The last time I saw Victoria, BC, folk musician Oliver Swain, he was swanning dandy-like around a summer festival site, clad in a baggy white shirt with his long dark locks flowing in the breeze. Looking for all the world like a modern day d’Artagnan, Swain oozed confidence, but so would I if blessed with his looks and presence. This is a man with undeniable if-you’ve-got-it-flaunt-it star quality, but charisma and sex appeal aside he also happens to be one of the most respected, hardworking and brilliant roots musicians in Canada.
Regarded as something of a workaholic juggling numerous projects at any one time, Swain boasts a long and impressive CV that began with his first rock band at the age of thirteen. In his adult years he has recorded and performed live as an in-demand session musician or collaborator with dozens of acts, becoming increasingly visible on the Canadian and US folk circuits as a member of several noted outfits: the Bill Hilly Band (latterly The Bills); Scruj MacDuhk (The Duhks); Moody, Penner & Swain (Ruth Moody of the Wailin’ Jennys, and Jeremy Penner, then both formerly of Scruj MacDuhk); Baton Rouge Cajun/Western Swing band the Red Stick Ramblers, and the phenomenal Outlaw Social (both defunct).
Bang up to date, Swain is currently on the faculty of the Victoria Conservatory of Music; he has an ongoing Leonard Cohen tribute duo, Tower of Song, with Glenna Garramone and rotating guests; he plays bass in the Little Feat-esque, soul-fried outfit Fans & Motor Supply Co., and then there is his solo venture, Big Machine. Four years removed from In a Big Machine (released under his own name as opposed to the implied band moniker of the new offering), Never More Together is Swain’s second solo album proper. Originally released in October 2015, Swain is still actively promoting it with sporadic gigging across Canada, whilst attending to his other creative outlets like a plate spinner.
Amusingly categorizing himself as a ‘Sci-fi-Chamber-Folk-Rock-Odyssey-Grass Evangelist,’ it is as good a handle as any for a musician who, whilst in many ways sticking close to folk traditions, cannot resist nudging at the perceived boundaries of the genre. On this compact new collection of eight originals (including a co-write with Vancouver-based, hip-hop influenced country star, Ridley Bent), Swain indeed strays into fascinating territory, typical of the man and the increasingly forward-thinking folk music community of Vancouver Island.
In consideration of the richly talented ensemble Swain has gathered around him, Big Machine is an apt name for this new Swain release. Past and current members of his former bands line up alongside such as Ben Sollee and the obscenely talented multi-instrumentalist Quinn Bachand who, at not yet 20 years old, is already a highly regarded and firmly established star of the Canadian roots and Hot Club jazz scenes. Between them, they have crafted a hypnotic, 36-minute folk album of real quality and atmosphere.
Swain takes centre stage as singer, also superbly playing clawhammer banjo and bowed upright bass. His skill on the former instrument is immediately evident on the sprightly opening title track, also featuring the silky violin of the Bills’ Adrian Dolan (who, for the record, is also a dazzlingly talented sound engineer) and sweet harmonies from acclaimed American jazz/soul singer, Emily Braden.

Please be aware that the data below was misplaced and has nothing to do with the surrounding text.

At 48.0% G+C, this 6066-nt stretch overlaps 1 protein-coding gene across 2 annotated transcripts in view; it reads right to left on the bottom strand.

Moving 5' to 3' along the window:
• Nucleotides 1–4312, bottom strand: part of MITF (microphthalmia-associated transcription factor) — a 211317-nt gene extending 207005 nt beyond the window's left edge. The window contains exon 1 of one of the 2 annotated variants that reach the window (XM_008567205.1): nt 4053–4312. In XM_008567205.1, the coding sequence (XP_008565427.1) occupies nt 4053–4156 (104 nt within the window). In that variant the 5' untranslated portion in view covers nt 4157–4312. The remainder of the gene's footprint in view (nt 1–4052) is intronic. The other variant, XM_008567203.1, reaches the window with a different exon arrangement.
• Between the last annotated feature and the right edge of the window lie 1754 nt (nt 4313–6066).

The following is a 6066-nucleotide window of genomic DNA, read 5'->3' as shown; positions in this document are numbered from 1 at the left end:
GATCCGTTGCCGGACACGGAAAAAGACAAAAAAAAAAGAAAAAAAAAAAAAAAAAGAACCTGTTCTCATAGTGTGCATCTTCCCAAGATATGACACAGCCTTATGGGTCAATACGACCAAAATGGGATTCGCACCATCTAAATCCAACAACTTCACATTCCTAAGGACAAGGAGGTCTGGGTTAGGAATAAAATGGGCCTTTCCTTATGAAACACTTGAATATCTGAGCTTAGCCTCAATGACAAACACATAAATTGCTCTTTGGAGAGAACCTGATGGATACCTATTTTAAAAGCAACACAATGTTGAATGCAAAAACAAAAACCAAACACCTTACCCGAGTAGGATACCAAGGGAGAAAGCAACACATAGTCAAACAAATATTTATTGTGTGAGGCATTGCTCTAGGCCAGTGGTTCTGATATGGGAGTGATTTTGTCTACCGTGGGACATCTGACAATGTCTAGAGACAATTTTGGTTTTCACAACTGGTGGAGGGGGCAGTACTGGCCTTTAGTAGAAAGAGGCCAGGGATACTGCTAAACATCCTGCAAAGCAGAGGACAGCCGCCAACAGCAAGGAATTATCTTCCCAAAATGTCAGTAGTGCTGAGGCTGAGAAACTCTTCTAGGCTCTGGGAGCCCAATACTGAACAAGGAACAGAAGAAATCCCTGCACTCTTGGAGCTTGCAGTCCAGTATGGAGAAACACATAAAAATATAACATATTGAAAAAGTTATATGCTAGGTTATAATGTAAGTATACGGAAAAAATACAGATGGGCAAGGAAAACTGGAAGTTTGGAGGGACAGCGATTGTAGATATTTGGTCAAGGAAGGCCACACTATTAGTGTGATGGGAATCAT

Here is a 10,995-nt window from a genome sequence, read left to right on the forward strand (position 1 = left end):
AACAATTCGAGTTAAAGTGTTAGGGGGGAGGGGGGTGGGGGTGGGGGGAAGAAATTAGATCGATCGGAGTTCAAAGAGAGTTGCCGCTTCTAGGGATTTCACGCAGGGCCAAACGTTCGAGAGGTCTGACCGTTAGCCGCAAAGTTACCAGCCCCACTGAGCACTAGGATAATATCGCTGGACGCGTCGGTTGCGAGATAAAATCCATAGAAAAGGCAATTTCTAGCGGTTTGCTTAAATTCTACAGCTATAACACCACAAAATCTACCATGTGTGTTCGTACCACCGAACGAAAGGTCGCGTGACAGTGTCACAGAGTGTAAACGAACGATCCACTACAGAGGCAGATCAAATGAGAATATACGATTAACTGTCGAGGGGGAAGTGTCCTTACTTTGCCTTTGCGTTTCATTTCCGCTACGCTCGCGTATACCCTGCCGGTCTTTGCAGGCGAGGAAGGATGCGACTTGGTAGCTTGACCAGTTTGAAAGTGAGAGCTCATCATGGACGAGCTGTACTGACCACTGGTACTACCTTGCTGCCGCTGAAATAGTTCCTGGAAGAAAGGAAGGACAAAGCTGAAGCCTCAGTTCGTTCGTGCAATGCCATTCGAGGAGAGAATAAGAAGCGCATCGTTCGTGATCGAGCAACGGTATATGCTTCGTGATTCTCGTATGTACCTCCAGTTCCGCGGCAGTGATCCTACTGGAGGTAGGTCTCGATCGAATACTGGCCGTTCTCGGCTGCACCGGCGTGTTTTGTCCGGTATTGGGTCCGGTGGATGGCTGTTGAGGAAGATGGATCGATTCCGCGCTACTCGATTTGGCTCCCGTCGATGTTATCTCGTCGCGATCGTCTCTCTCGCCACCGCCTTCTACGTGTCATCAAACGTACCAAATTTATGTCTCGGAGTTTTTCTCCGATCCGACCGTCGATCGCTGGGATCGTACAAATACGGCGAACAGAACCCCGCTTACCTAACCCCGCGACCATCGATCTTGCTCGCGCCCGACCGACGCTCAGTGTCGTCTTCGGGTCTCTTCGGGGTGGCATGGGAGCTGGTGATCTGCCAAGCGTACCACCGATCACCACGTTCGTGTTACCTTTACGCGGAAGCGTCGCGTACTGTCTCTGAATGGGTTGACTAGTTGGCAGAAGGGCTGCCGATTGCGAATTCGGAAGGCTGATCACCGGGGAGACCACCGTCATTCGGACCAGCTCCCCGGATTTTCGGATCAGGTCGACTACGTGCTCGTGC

As displayed on the following No Strange Thing – also featuring Braden – and especially the gorgeous penultimate track and live favourite, Old Dreams, Swain is a beautiful, restrained singer, most obviously compared to Aaron Neville, albeit (mercifully, some might say) with less vibrato. When double- or multi-tracked, as on Old Dreams, or the roots-rock nugget Maggie, Molly & Raul, and the moving acoustic ballad, Gone, the effect is lush to say the least.
At just under two-and-a-half minutes in length the suitably titled bowed bass ambient instrumental The Moan acts as both a midpoint pivot and an introduction to the chugging, lusty Apple Suckling Tree. It is a fantastic, brooding song that gradually builds, then pulls back, making for a very powerful experience in a live setting, I would imagine.
Bringing Never More Together to a dramatic conclusion is the epic Take Me Up. Opening with almost three minutes of bowed bass ambience à la The Moan, then giving way to Swain’s soulful croon, the song transforms into a glorious neo-classical chamber piece with breathtaking string arrangements by Dolan. What sounds like (at least) a string quartet is in fact, all Dolan, his brilliance seemingly celebrated by the euphoric, soaring Swain vocal from the seven-minute mark on. It is, in a word, magnificent.
My only complaint about Oliver Swain is that, due to his multifarious projects and external demands on his time and talent, his stunning solo releases may likely drop several years apart, like the four-year gap between albums #1 and #2. Yet whatever Swain is involved in is of invariably high quality and – at least in Canada – visible and accessible, so while he percolates the next Big Machine release over however long it should take, there should always be plenty of activity from the man to keep his fan base happy while we wait.
Order Never More Together via CDBaby
PHOTO CREDIT HÉLÈNE CYR